European sustainable protein sector raises €2.2 billion as market matures
2 March 2022
New data released today by the Good Food Institute reveals sustainable protein companies across Europe raised more than €2.2 billion throughout 2021.
New data released today by the Good Food Institute reveals sustainable protein companies across Europe raised more than €2.2 billion ($2.5 billion) throughout 2021.
The figures show the continent’s plant-based market began to mature last year, with many companies undergoing mergers, acquisitions and stock market listings, rather than focusing on venture capital deals, which are more suited to startups.
Europe’s cultivated meat companies, which grow meat from animal cells, almost tripled the amount they raised in the previous year, attracting €123 million ($140 million) compared with €44 million ($50 million) in 2020.
Investment in fermentation companies – which use microorganisms to produce meat, eggs and dairy – almost doubled to €111 million ($127 million), up from €57 million ($65 million) in the previous year. This includes Berlin-based startup Formo, which creates animal-free cheese using precision fermentation and raised €45 million ($50 million) in the biggest-ever series A funding round for a European food tech company to date.
- Spanish sustainable protein companies saw investment figures rocket by 5,527% last year, raising €26 million ($30 million), up from just €0.49 million ($0.55 million) in 2020.
- UK companies saw a 290% increase overall – with British cultivated meat companies raising €31 million ($35 million) and fermentation companies raising €45 million ($50 million) – both up from just over €1.79 million ($2 million) in 2020.
- Investments in German companies rose by 243%, with signs that the country’s plant-based market is maturing. Berlin-based Veganz was able to raise €48.5 million euros ($55 million) through an initial public offering (IPO) to fund further business development.
Sustainable proteins enable people to eat the meat they want, without contributing to the problems caused by animal agriculture, which is responsible for 20% of all greenhouse gas emissions, as well as driving deforestation, antibiotic resistance and pandemics. Research shows that plant-based meat causes up to 90% less emissions and uses up to 99% less land than farming animals. Cultivating meat from cells could cut the climate impact of meat by up to 92%, reduce air pollution by up to 93%, and use up to 95% less land and 78% less water.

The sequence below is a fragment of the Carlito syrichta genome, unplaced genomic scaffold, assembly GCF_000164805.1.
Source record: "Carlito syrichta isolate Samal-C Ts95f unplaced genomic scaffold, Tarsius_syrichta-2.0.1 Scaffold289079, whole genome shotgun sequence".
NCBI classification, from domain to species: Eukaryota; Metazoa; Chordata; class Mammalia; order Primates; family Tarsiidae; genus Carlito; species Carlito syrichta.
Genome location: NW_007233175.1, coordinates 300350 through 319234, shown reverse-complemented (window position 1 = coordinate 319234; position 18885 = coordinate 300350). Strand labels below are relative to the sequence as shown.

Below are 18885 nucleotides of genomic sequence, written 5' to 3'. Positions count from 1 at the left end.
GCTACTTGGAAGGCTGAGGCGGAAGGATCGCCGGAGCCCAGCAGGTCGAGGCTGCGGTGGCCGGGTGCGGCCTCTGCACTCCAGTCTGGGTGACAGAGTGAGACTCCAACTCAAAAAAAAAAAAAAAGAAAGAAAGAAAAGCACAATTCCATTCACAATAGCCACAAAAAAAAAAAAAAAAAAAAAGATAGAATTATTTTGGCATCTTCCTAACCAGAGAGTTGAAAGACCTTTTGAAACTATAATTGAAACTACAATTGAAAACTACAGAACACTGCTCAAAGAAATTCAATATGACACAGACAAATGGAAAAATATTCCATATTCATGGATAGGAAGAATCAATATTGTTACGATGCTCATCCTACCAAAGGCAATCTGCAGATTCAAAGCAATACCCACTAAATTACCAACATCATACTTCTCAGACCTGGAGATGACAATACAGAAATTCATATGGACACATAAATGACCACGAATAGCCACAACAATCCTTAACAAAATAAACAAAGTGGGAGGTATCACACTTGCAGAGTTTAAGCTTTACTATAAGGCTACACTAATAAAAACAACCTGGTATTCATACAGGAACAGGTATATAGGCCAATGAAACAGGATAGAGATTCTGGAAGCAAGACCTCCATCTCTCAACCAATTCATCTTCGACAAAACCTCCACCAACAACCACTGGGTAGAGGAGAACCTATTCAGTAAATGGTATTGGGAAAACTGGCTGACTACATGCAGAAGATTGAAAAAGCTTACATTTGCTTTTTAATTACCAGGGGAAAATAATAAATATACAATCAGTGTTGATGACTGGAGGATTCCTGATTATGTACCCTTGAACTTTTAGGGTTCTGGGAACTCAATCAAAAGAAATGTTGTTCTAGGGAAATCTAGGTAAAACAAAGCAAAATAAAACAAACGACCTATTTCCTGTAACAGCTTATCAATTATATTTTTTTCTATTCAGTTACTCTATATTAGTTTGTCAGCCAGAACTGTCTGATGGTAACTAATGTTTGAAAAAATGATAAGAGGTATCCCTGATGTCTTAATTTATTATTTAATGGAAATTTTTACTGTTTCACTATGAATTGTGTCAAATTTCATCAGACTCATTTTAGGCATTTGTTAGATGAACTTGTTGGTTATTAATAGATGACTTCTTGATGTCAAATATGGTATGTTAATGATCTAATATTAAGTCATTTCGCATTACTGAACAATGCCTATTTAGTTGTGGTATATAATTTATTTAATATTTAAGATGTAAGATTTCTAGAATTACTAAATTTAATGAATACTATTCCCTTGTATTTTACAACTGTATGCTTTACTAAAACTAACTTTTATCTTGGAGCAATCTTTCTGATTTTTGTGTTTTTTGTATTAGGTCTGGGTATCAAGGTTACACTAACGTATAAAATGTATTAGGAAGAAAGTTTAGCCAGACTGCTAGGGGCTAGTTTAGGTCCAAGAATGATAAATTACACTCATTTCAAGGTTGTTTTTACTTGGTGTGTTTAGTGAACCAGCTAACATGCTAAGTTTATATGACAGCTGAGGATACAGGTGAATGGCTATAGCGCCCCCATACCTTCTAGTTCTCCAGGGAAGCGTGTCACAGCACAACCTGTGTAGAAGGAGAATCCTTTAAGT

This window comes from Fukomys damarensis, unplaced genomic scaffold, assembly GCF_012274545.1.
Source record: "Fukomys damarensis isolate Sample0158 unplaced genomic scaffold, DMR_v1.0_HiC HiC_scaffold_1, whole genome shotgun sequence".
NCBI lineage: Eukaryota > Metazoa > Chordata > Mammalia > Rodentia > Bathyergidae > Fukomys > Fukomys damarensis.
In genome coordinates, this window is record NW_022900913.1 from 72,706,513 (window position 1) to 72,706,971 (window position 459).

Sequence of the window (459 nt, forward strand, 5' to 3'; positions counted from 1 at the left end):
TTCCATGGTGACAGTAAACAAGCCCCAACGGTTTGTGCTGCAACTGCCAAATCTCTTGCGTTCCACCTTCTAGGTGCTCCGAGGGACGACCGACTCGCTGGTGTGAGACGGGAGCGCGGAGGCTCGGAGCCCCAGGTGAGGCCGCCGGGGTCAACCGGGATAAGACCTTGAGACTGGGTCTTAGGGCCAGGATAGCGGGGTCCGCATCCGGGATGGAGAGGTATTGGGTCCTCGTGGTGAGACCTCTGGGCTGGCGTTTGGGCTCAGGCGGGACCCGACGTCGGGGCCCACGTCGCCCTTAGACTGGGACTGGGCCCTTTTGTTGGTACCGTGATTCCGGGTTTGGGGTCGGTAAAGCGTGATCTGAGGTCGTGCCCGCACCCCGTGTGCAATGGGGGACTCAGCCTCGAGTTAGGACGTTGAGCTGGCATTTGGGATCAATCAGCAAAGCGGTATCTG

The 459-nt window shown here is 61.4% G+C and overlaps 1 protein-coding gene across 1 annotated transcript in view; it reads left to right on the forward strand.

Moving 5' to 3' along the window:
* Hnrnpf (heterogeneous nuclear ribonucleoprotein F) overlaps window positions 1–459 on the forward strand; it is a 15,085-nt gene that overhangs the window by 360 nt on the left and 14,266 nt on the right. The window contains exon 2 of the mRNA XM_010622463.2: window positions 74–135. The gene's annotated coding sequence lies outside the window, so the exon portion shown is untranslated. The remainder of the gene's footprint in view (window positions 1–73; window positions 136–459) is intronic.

Europe is one of the biggest potential markets for plant-based and cultivated meat – already accounting for 44% of the global plant-based meat market.
Companies across the continent making plant-based meat, eggs and dairy raised €1.97 ($2.24 billion) in 2021, mostly through liquidity events.
Europe’s plant-based sector is maturing
Carlotte Lucas, Corporate Engagement Manager at the Good Food Institute Europe, said these figures demonstrated the continent’s plant-based sector was maturing, and larger food businesses were becoming seriously interested in sustainable proteins.
Deals carried out in 2021 included Brazilian food giant JBS – the largest conventional meat company in the world – acquiring the Dutch company Vivera for €365 million ($415 million) and the Swedish plant-based dairy company Oatly raising just over €1.23 billion ($1.4 billion) following its IPO when it listed on the Nasdaq.
The figures come from global data released by GFI, revealing that 2021 was a record year for investments in sustainable protein companies.
The analysis of investment activity within these industries, conducted using the PitchBook Data platform, shows that worldwide, sustainable protein companies secured €4.46 billion ($5 billion) in disclosed investments – not including liquidity events. This figure is 60% more than the €2.77 billion ($3.1 billion) raised in 2020 and five times as much as the €890 million ($1 billion) raised in 2019.
Sustainable protein companies have raised almost €9.91 billion ($11.1 billion) in invested capital since 2010, 73% of which was raised since 2020 when Covid-19 first disrupted global markets.
Carlotte Lucas, Corporate Engagement Manager at the Good Food Institute Europe, said: “These figures demonstrate that Europe’s plant-based meat industry has entered a new phase, with many companies maturing and choosing to raise money by floating on the stock market or seeking mergers and acquisitions with larger firms, rather than through the venture capital funding more suited to startups.
“It’s great to see that so many larger companies are recognising the immense potential of this industry and are investing in building the large-scale production capacity we need to make sustainable proteins accessible to all.
“It’s also very encouraging that investors are diversifying, with far more money now being put into cultivated meat and fermentation companies.
“European companies are leading innovators in the sustainable protein space – but other regions like the US are attracting even higher levels of investment.
“To maintain Europe’s position at the forefront of this dynamic global industry, and to build a more resilient and sustainable food system, the EU and national governments must fund critical R&D to scale up production and bring down costs.
“This would in turn boost investor confidence and encourage the creation of more diverse types of financing such as non-dilutive capital – including various forms of debt, project financing, and infrastructure and equipment leasing – enabling the sector to build the solid foundation required.”